Three European Stages and Excellence

Universities in the World

Universities have an extensive history dating back at least some thousand years with early, yet very small-scale learning venues for example in the East, in China and Korea, on the Arabian Peninsula, and in Europe. Excellence was visible in the contributions of the graduates in all important fields, be it in governance, in the natural sciences (Archimedes could be considered a graduate of Alexandria University around 300 BC), in philosophy, in agriculture, or in medicine. Professor Winckler in chapter “Excellence in Strategic Planning” also gives a brief overview of the history of universities.

The role of universities in society changed when there was a drastic increase in the proportion of the age group of 18–24 year olds who participated in universities. Some call this the massification of higher education. There were times when it was a rare exception when a youngster went to university. The massification of universities almost implied that it was an exception if a youngster did not go to university. Obviously, this is an exaggeration, but serves to illustrate a dramatic increase in university attendance levels from some 1 % of the age group to 40–50 % of the age group.

Massification first took place in the US in the years following the end of the Second World War in 1945. It was followed by Europe after around 1960, and later by other countries which had made substantive leaps in economic development.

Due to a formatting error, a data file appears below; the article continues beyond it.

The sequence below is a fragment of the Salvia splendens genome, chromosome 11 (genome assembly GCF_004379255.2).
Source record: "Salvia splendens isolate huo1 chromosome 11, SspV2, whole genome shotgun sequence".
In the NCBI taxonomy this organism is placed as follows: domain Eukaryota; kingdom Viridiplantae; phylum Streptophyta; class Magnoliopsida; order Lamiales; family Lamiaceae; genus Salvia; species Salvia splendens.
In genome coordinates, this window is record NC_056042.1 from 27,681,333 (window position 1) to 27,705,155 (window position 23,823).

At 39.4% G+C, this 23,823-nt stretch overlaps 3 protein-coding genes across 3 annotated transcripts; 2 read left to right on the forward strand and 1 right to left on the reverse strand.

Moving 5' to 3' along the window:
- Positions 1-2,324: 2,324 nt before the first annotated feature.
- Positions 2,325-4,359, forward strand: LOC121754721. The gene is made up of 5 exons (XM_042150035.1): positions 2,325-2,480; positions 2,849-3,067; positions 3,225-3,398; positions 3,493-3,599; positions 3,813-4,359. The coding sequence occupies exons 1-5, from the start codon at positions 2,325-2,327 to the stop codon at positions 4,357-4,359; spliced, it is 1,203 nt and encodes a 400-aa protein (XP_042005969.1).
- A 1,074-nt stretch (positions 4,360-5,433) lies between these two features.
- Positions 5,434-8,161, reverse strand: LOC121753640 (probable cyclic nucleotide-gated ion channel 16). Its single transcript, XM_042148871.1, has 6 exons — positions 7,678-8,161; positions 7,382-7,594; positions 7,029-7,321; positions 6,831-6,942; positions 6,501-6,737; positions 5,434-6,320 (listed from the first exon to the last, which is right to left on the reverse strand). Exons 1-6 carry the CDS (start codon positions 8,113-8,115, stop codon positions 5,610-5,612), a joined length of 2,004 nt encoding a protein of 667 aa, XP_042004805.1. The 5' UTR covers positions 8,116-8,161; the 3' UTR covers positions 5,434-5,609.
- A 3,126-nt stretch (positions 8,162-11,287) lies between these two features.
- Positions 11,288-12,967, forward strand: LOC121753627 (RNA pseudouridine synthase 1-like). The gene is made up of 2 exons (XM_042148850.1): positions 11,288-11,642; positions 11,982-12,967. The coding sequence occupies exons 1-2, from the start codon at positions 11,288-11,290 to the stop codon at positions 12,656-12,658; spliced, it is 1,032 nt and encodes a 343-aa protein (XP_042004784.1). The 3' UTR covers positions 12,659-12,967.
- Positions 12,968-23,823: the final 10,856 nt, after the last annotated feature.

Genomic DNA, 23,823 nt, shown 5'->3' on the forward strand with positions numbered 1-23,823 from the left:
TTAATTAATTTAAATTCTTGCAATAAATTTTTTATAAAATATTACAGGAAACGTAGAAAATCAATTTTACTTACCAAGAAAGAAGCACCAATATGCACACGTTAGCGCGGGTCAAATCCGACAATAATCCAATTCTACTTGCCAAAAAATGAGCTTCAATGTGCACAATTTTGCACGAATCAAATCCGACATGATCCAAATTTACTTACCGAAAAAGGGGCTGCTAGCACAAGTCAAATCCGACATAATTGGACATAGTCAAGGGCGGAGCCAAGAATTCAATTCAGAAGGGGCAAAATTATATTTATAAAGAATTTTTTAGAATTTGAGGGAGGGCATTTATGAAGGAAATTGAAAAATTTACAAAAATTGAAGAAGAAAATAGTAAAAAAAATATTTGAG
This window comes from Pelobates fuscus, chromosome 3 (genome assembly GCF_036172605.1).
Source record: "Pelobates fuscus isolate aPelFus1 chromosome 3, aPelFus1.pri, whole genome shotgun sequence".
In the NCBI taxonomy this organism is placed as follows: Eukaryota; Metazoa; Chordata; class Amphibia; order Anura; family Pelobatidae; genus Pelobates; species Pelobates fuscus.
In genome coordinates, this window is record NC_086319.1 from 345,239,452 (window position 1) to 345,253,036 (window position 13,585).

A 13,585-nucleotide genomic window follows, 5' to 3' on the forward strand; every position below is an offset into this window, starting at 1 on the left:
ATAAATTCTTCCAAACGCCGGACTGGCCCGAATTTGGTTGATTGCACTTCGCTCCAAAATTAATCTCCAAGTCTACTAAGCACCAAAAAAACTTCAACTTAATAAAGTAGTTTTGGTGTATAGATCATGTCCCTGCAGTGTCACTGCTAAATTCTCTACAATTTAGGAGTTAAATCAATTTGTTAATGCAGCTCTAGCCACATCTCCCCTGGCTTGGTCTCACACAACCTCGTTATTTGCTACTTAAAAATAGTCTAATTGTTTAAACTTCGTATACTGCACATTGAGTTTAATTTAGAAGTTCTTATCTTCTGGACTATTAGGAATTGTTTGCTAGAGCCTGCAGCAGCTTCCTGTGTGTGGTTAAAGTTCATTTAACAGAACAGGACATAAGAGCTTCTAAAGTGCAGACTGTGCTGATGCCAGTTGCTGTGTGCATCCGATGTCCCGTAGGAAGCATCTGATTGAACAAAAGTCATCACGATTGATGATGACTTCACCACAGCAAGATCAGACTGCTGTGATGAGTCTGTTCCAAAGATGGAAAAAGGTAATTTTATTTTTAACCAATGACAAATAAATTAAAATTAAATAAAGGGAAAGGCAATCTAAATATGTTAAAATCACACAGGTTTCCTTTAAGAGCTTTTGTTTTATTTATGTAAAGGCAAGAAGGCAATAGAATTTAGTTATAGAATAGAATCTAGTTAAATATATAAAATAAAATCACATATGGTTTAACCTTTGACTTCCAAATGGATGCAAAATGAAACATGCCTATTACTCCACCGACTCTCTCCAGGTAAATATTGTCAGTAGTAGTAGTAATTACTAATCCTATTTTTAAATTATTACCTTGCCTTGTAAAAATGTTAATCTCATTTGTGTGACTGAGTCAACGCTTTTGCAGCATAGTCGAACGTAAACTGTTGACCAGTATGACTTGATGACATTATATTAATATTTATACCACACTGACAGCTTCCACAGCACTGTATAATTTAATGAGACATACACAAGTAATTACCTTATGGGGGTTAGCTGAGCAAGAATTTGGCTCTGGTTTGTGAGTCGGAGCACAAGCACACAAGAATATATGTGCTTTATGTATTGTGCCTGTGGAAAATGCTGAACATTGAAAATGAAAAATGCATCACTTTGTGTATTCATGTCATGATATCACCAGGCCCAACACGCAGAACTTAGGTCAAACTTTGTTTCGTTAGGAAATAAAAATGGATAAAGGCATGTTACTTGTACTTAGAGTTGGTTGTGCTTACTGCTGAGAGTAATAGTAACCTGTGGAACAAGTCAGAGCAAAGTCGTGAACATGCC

During the process of massification, the notion of excellence as providing graduates with the necessary skills to function well in society never changed. Yet, it manifested itself within universities quite differently as we shall illustrate with the example of Europe.

Massification and Excellence in Europe

For Europe, we can distinguish roughly four periods in terms of the position of research universities in society, and the corresponding notions of excellence:

– The period before the Second World War. Universities were elite and had a strong research base, which was interwoven with teaching. The graduates almost by definition became the leaders of society in all important fields. In the US, European Universities were used as the example of excellence in the Flexner report of 1930 [8].

– 1945–1965. Universities on the continent had difficulty in recovering from the war as so many professors, either were killed or had fled to the US, where many of them found the US a more rewarding place to work. Research universities recovered or were newly founded for a limited proportion of the 18–24 age group with strong ties to national or regional development (agriculture, electronics, national or regional production). However, the pre-war dominance of German universities in excellence was a thing of the past.

– 1965–1995 was the period of massification of European universities and the loss of contact with regional development. Many new universities were established to accommodate the increase in enrolment levels. Enrolments increased mostly because of “social demand”. Societies were engaged in exploiting the pool of talent. While in the past access to universities was mainly for the privileged few from wealthier families, now it was also the turn for talented youngsters from more humble backgrounds. Financial aid was introduced for those students to allow them to participate in higher education.